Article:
Another glance at the clock. 12:20. He had 25 minutes to gather what he needed and hit the sidewalk to make it on time. He ran up the stairs into his room and yanked a pair of worn out Reebok classics from his closet. The off white looked out of place amongst his large sneaker collection, most pristine and unworn, but remained the only pair he really cared about. Dad had surprised him with a new pair a month after losing the house. A consolation prize. Shoes didn’t really interest him. He’d begged to have the money saved up for a new space, for Grandma’s sake. Still, the sneakers kept coming. He laced quickly and grabbed the hooked backpack from the inside of the closet door. He knew the walk to school would take 15 minutes.
He crouched and felt under his bed, arms long and agile, dust gliding beneath his fingers. He’d have to take care of the dust later. Just the sight of it made him itch. Finally, his hands found metal. He swiped the tap shoes from the shadows and stuffed them into his backpack. Size 12. Embarrassing.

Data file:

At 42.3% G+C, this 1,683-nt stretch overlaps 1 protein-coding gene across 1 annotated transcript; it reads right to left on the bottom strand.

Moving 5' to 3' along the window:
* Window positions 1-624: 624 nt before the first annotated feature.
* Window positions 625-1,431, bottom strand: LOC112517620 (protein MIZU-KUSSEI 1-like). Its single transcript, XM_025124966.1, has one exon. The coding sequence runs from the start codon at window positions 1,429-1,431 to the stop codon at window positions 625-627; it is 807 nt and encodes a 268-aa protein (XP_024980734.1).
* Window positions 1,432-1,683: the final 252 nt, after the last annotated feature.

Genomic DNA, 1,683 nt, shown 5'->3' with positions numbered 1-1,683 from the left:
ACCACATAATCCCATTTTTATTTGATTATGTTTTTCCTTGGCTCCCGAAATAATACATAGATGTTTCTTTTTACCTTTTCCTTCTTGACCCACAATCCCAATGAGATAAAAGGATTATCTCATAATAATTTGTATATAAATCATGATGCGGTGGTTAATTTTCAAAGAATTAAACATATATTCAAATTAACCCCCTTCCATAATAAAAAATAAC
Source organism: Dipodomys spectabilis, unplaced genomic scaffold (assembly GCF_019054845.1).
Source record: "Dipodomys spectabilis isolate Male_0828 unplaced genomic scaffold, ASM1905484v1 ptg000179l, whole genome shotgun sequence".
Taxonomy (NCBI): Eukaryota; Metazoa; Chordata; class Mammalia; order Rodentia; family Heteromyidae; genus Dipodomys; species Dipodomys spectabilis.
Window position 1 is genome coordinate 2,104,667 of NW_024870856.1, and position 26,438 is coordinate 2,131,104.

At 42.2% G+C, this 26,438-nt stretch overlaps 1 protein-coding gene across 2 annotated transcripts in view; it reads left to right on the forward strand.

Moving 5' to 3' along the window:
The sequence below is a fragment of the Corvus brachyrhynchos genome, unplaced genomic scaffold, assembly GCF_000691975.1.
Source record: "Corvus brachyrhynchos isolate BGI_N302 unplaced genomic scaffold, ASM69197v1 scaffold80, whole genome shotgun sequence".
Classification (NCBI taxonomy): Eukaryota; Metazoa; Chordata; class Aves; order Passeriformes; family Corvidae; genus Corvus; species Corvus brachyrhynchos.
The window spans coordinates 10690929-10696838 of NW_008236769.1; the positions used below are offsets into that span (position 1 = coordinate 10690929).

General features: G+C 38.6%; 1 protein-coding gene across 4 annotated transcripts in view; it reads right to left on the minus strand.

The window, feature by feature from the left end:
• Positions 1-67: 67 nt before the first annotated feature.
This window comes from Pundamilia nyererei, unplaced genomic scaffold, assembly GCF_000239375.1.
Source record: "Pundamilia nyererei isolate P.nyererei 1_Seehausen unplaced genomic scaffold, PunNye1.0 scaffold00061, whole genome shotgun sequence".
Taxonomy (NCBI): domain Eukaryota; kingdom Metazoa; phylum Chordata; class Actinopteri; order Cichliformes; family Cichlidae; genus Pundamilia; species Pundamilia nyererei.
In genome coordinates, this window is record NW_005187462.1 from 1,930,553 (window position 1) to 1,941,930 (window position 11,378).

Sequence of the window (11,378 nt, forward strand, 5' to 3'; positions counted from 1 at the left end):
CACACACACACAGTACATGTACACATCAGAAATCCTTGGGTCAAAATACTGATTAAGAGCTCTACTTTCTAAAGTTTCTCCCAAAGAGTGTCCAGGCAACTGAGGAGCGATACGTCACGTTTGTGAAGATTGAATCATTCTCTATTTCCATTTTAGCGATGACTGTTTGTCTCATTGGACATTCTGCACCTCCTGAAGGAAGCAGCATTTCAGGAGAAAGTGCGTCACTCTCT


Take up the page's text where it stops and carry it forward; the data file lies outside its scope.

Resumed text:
Last fall, he and Grandma had gone from shop to shop to find shoes that would fit him. Several department stores with each sales associate gawking at his size. They’d smile and then slowly shake their heads “no” as if to say not now and good fucking luck. At 6’2” summer had stretched his limbs to a point unseen on Dad’s side of the family. Sorry, he’d whisper to Grandma every time they struck out, thinking fuck me – I can’t believe this is going to be what I deal with for the rest of my life. At last, they came across a little family owned store full of sequins and robin egg tulle. The woman behind the cramped counter sized him on sight; a rarity he’d never forget.